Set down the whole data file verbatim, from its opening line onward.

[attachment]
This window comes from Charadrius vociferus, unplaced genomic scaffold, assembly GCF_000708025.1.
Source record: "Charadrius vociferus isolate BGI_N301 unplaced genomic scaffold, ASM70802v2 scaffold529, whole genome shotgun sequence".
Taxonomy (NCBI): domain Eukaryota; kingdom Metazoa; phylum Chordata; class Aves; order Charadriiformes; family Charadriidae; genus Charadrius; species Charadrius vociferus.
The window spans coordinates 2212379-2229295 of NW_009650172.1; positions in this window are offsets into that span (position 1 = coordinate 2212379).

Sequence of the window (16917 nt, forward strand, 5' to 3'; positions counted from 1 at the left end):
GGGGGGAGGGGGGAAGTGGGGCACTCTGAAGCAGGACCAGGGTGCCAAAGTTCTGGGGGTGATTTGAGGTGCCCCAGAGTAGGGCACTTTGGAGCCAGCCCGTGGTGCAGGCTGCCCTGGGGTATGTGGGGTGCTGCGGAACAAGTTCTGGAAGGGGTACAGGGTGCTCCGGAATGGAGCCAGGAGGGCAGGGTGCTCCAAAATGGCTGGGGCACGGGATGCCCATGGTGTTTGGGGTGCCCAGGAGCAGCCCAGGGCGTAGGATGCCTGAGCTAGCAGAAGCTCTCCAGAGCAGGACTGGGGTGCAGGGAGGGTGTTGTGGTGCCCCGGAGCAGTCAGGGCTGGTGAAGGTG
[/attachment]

This window comes from Charadrius vociferus, unplaced genomic scaffold, assembly GCF_000708025.1.
Source record: "Charadrius vociferus isolate BGI_N301 unplaced genomic scaffold, ASM70802v2 scaffold529, whole genome shotgun sequence".
Taxonomy (NCBI): domain Eukaryota; kingdom Metazoa; phylum Chordata; class Aves; order Charadriiformes; family Charadriidae; genus Charadrius; species Charadrius vociferus.
The window spans coordinates 2212379-2229295 of NW_009650172.1; positions in this window are offsets into that span (position 1 = coordinate 2212379).

Sequence of the window (16917 nt, forward strand, 5' to 3'; positions counted from 1 at the left end):
GGGGGGAGGGGGGAAGTGGGGCACTCTGAAGCAGGACCAGGGTGCCAAAGTTCTGGGGGTGATTTGAGGTGCCCCAGAGTAGGGCACTTTGGAGCCAGCCCGTGGTGCAGGCTGCCCTGGGGTATGTGGGGTGCTGCGGAACAAGTTCTGGAAGGGGTACAGGGTGCTCCGGAATGGAGCCAGGAGGGCAGGGTGCTCCAAAATGGCTGGGGCACGGGATGCCCATGGTGTTTGGGGTGCCCAGGAGCAGCCCAGGGCGTAGGATGCCTGAGCTAGCAGAAGCTCTCCAGAGCAGGACTGGGGTGCAGGGAGGGTGTTGTGGTGCCCCGGAGCAGTCAGGGCTGGTGAAGGTG